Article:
Is Cameco Stock a Buy After Crushing Q1 Earnings Estimates?
The shares of Cameco (TSX:CCO)(NYSE:CCJ) have been falling, despite crushing Street analysts’ earnings estimates in the first quarter. After announcing its results on Thursday, Cameco stock fell by 6.7% for the session. And it’s continuing to extend these gains this morning, as it was trading with nearly 3% day losses at the time of writing at $30.54 per share.
Cameco is a Saskatoon-based uranium and fuel services company with a market cap of about $12.6 billion. Before we discuss whether CCO stock looks worth buying after its latest quarterly results, let’s review its financial growth trends and other key highlights from its earnings event.
Cameco’s revenue missed expectations
In Q1 2022, Cameco’s total revenue rose by 37.3% YoY (year over year) to $398 million — slightly lower than Street analysts’ consensus expectations of $402 million. The company registered an 18% YoY rise in its uranium sales volume for the quarter. This higher sales volume and a 34% increase in both the U.S. and Canadian dollar average realized price mainly boosted its total revenue in the last quarter.
In contrast, its fuel services revenue stood at $76 million in Q1 — down about 10% YoY. Overall, its revenue miss and a YoY decline in its fuel services revenue could be two of the reasons why investors reacted negatively to Cameco’s Q1 financial results.
But its earnings crushed estimates
As a result of normal quarterly variations in contract deliveries, Cameco managed to crush analysts’ earnings estimates. In the first quarter, the uranium company’s adjusted net profits stood at $17 million — much better compared to its adjusted net loss of $29 million in the first quarter of 2021 and also far better than this analysts’ estimate of $27.5 million loss.
As a result, Cameco’s adjusted earnings stood at four cents per share in Q1 — crushing estimates of two cents per share loss. The recent rally in uranium prices also favoured the company’s bottom line in the last quarter.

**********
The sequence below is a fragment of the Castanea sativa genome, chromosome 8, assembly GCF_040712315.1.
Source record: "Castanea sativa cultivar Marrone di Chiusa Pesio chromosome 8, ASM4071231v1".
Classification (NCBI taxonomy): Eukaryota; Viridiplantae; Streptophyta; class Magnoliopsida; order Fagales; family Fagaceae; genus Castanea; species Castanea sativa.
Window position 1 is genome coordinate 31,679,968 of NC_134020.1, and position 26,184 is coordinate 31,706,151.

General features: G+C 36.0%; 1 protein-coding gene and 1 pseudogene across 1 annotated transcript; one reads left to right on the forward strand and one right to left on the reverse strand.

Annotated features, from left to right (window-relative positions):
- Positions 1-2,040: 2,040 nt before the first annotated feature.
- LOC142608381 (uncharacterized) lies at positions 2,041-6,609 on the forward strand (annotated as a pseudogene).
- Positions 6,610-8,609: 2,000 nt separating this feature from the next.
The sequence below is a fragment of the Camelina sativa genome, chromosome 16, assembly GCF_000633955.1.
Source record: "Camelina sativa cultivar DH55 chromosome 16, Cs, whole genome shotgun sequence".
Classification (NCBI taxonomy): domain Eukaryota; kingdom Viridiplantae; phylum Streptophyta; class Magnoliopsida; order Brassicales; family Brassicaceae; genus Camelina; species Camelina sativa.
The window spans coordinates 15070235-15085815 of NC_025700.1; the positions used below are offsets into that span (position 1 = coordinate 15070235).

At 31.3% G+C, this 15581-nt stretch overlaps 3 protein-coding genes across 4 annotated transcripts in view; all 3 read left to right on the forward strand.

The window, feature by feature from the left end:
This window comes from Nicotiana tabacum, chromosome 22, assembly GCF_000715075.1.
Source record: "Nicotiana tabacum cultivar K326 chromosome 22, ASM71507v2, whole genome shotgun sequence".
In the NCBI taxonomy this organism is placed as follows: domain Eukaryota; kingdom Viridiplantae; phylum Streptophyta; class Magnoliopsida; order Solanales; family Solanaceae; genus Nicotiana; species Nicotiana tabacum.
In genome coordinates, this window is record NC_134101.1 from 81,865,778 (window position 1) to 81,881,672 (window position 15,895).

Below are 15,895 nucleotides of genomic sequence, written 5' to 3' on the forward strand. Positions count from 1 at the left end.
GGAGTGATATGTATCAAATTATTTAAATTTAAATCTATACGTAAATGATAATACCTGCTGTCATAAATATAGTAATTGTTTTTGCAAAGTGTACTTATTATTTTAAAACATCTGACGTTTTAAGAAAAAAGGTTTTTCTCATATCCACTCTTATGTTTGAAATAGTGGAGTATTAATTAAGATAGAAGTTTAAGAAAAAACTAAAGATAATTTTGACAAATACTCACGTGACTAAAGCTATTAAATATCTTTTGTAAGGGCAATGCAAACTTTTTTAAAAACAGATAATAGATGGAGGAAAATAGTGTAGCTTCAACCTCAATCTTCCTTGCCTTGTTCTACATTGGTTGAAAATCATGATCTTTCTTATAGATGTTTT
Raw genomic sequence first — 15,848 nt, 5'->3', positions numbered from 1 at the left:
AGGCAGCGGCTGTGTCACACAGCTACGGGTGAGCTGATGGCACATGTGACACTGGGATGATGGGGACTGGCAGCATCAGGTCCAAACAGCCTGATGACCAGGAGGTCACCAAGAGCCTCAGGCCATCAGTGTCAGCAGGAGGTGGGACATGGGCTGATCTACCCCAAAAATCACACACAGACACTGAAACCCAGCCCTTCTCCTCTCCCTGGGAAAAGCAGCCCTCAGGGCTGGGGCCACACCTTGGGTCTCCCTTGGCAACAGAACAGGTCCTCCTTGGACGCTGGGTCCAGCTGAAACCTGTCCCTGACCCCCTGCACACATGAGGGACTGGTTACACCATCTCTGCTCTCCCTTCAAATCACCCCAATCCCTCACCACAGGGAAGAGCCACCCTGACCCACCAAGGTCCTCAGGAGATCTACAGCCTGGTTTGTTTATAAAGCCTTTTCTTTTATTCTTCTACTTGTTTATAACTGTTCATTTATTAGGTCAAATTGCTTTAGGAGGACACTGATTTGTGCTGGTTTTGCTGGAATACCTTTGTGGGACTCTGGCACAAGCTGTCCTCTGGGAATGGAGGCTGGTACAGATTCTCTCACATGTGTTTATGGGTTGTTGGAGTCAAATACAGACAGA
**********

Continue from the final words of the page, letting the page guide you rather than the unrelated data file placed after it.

Cameco’s latest production updates
Earlier this year, Cameco announced its plan to ramp up production at its McArthur River and Key Lake mines to meet its 2024 annual production goal. As a result, the company expects to incur between $15 million to $17 million per month in operational readiness costs until it achieves a reasonable production rate. In its latest earnings report, Cameco revealed that it experienced delays and deferrals in project work at its Cigar Lake mine due to the suspension in production in 2021 — introducing risks to its production in 2022.
The company also highlighted that “the collective agreement between Orano and unionized employees at the McClean Lake mill expires on May 31, 2022.” This could lead to a risk to its production plan “if Orano is unable to reach an agreement and there is a labour dispute.”
Is Cameco stock worth buying now?
It’s important to note that quarterly variations in contract deliveries were among the key reasons why Cameco beat its Q1 earnings estimates, as I noted above. However, its lower-than-expected revenue numbers and latest production updates look full of uncertainties, which could hurt investors’ sentiments in the near term, making its stock risky to buy right now. And investors who already own it may want to keep a close eye on its future production updates.
The post Is Cameco Stock a Buy After Crushing Q1 Earnings Estimates? appeared first on The Motley Fool Canada.
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The Motley Fool has no position in any of the stocks mentioned. Fool contributor Jitendra Parashar has no position in any of the stocks mentioned.
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